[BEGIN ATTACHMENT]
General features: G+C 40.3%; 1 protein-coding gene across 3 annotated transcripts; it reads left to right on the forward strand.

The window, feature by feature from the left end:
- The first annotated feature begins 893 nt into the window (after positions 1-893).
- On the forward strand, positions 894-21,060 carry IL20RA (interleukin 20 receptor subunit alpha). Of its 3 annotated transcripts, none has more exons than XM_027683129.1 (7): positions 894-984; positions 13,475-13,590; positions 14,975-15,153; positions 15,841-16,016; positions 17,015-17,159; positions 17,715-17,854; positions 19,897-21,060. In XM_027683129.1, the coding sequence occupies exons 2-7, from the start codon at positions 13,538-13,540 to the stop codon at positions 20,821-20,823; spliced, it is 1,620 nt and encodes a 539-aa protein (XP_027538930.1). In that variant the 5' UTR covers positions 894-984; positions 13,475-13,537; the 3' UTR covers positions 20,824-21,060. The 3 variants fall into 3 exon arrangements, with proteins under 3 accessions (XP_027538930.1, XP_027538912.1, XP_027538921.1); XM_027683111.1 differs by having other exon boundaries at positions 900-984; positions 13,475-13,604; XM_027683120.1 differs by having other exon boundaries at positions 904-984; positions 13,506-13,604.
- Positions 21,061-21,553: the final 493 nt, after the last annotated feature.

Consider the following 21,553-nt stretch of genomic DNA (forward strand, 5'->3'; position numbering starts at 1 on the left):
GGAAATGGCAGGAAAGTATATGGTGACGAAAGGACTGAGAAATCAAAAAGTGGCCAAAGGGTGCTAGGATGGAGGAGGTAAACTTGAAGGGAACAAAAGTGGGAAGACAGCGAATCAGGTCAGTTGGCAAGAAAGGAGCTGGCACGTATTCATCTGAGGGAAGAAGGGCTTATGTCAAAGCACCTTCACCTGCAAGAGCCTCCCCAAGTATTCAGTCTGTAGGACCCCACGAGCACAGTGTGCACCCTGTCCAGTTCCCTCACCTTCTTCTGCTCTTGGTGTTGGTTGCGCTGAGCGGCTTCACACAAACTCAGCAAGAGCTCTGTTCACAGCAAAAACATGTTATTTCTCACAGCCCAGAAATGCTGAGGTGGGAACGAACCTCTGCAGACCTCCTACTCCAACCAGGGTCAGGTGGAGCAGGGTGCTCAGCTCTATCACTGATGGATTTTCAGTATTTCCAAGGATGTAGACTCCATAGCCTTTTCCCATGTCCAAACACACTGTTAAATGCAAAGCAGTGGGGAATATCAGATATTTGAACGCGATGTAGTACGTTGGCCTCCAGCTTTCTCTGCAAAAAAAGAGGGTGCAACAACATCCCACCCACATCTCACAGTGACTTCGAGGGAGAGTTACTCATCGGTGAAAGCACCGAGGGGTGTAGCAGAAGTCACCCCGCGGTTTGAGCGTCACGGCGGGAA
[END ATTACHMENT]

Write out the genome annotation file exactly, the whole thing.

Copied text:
General features: G+C 40.3%; 1 protein-coding gene across 3 annotated transcripts; it reads left to right on the forward strand.

The window, feature by feature from the left end:
- The first annotated feature begins 893 nt into the window (after positions 1-893).
- On the forward strand, positions 894-21,060 carry IL20RA (interleukin 20 receptor subunit alpha). Of its 3 annotated transcripts, none has more exons than XM_027683129.1 (7): positions 894-984; positions 13,475-13,590; positions 14,975-15,153; positions 15,841-16,016; positions 17,015-17,159; positions 17,715-17,854; positions 19,897-21,060. In XM_027683129.1, the coding sequence occupies exons 2-7, from the start codon at positions 13,538-13,540 to the stop codon at positions 20,821-20,823; spliced, it is 1,620 nt and encodes a 539-aa protein (XP_027538930.1). In that variant the 5' UTR covers positions 894-984; positions 13,475-13,537; the 3' UTR covers positions 20,824-21,060. The 3 variants fall into 3 exon arrangements, with proteins under 3 accessions (XP_027538930.1, XP_027538912.1, XP_027538921.1); XM_027683111.1 differs by having other exon boundaries at positions 900-984; positions 13,475-13,604; XM_027683120.1 differs by having other exon boundaries at positions 904-984; positions 13,506-13,604.
- Positions 21,061-21,553: the final 493 nt, after the last annotated feature.

Consider the following 21,553-nt stretch of genomic DNA (forward strand, 5'->3'; position numbering starts at 1 on the left):
GGAAATGGCAGGAAAGTATATGGTGACGAAAGGACTGAGAAATCAAAAAGTGGCCAAAGGGTGCTAGGATGGAGGAGGTAAACTTGAAGGGAACAAAAGTGGGAAGACAGCGAATCAGGTCAGTTGGCAAGAAAGGAGCTGGCACGTATTCATCTGAGGGAAGAAGGGCTTATGTCAAAGCACCTTCACCTGCAAGAGCCTCCCCAAGTATTCAGTCTGTAGGACCCCACGAGCACAGTGTGCACCCTGTCCAGTTCCCTCACCTTCTTCTGCTCTTGGTGTTGGTTGCGCTGAGCGGCTTCACACAAACTCAGCAAGAGCTCTGTTCACAGCAAAAACATGTTATTTCTCACAGCCCAGAAATGCTGAGGTGGGAACGAACCTCTGCAGACCTCCTACTCCAACCAGGGTCAGGTGGAGCAGGGTGCTCAGCTCTATCACTGATGGATTTTCAGTATTTCCAAGGATGTAGACTCCATAGCCTTTTCCCATGTCCAAACACACTGTTAAATGCAAAGCAGTGGGGAATATCAGATATTTGAACGCGATGTAGTACGTTGGCCTCCAGCTTTCTCTGCAAAAAAAGAGGGTGCAACAACATCCCACCCACATCTCACAGTGACTTCGAGGGAGAGTTACTCATCGGTGAAAGCACCGAGGGGTGTAGCAGAAGTCACCCCGCGGTTTGAGCGTCACGGCGGGAA